The business ramped up the quality and consistency of its email marketing and, in the owners first meeting with a prospective buyer, the CEO quoted the headline of one of the new campaigns. It clearly made an impression!

Leverage direct marketing

The business started using direct marketing to acquire customers. Adding a new marketing channel can be attractive to investors as it’s another source for acquiring clients. 

Being proactive

This business also used direct marketing to find investors. Rather than going through a broker, they made a list of prospective buyers and made direct contact to ask, in effect, whether they would like a conversation. And they did!

For a crash course in direct marketing strategy, check out Getting Everything You Can Out Of All You’ve Got, by Jay Abraham.

Networking

The business began attending exhibitions, demonstrating their products and services, and generally made a highly visible effort that they were investing in client acquisition.

Optimising social media accounts 

It’s easy to host social media accounts, but harder to maintain them. Investors may want to see that the business is active on particular platforms and is leveraging the opportunities they present. This Sprout Social guide is a good place to start.

Improve your personal brand

As a business owner, your personal brand is important, too. Is your LinkedIn profile up-to-date? What do people find when they search your name on Google? Have you been published in the press? These are all things you can work on to increase the value of your business prior to a sale.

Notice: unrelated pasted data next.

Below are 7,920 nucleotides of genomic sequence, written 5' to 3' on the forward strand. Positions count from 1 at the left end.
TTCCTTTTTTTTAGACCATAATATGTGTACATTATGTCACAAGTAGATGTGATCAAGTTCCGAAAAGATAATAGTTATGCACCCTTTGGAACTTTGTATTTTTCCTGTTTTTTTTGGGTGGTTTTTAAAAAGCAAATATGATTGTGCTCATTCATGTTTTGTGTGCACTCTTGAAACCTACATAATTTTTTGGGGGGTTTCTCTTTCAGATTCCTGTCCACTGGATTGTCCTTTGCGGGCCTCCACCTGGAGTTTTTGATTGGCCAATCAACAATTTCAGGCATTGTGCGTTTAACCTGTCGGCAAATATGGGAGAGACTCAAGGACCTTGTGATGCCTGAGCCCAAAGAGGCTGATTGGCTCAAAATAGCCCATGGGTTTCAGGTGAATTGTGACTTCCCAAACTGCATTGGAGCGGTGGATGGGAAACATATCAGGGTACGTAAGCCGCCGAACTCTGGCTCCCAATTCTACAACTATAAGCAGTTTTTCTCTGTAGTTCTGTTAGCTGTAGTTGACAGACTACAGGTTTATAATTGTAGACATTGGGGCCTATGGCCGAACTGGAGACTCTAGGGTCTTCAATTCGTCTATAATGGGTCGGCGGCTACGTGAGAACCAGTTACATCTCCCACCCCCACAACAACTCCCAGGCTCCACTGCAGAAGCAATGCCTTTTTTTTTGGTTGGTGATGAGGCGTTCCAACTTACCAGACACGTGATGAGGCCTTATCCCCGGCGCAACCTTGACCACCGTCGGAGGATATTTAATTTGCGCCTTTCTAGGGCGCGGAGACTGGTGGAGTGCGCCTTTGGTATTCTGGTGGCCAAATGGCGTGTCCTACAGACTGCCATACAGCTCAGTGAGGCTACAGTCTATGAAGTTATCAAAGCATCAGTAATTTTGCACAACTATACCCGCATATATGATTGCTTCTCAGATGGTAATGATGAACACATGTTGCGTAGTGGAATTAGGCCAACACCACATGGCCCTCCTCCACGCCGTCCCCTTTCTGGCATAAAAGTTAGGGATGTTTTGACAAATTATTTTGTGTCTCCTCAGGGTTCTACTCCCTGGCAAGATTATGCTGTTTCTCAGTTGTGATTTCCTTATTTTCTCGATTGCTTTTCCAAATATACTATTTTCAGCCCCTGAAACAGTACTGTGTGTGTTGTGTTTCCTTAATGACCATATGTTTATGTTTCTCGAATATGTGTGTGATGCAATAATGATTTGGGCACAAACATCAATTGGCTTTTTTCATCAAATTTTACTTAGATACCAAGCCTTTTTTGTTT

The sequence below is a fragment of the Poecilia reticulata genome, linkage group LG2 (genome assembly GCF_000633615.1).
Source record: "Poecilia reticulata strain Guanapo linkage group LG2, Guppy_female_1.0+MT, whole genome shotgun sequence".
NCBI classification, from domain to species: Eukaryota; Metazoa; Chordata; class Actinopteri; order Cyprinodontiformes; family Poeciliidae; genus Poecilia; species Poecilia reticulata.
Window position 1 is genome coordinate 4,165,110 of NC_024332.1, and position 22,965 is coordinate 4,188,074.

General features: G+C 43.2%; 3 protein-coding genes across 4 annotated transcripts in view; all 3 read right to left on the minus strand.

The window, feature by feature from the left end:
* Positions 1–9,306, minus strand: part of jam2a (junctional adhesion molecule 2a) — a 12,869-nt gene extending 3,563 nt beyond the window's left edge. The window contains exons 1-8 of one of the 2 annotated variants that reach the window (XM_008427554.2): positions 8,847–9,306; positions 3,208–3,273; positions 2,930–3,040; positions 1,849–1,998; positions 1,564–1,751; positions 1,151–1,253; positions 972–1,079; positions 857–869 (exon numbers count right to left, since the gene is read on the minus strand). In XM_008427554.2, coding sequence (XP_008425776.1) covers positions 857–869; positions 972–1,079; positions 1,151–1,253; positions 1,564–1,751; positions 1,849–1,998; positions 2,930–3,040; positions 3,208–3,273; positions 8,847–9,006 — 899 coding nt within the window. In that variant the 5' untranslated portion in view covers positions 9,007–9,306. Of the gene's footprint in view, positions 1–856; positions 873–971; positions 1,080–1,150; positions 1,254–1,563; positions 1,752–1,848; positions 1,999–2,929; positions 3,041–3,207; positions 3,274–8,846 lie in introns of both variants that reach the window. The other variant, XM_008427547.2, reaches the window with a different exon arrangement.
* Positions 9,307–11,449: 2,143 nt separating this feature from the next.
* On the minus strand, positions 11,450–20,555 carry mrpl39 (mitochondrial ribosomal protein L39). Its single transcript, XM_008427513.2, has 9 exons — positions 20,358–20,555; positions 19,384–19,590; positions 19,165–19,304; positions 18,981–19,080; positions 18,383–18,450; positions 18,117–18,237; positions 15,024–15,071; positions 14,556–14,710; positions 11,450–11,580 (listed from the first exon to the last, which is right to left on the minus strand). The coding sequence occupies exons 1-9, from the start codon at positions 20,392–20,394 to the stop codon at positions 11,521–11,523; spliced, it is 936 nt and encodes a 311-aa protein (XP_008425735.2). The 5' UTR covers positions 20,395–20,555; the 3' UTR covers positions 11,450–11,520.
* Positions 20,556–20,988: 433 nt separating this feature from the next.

Invest in Search Engine Optimisation (SEO)

SEO is a long-term marketing strategy, but it’s also the most attractive to investors because it has long-term value. So, even if you’re looking for a quick sale, it makes sense to invest in SEO. You never know how long the sale process will go on for, and if it ends up taking two or three years, you’ll wish you started doing SEO.

 

Marketing is all about communicating the strengths and unique offerings of your company to its customers. When you intend to sell, it’s important to realise that your business’ potential buyers also become your audience from a marketing point of view. As Harry says, “If you have a strong offering to customers and well organised company processes, make sure this is clear for all to see. Especially your prospective buyers. You’ll most definitely reap the rewards, selling your business at the full value it deserves.”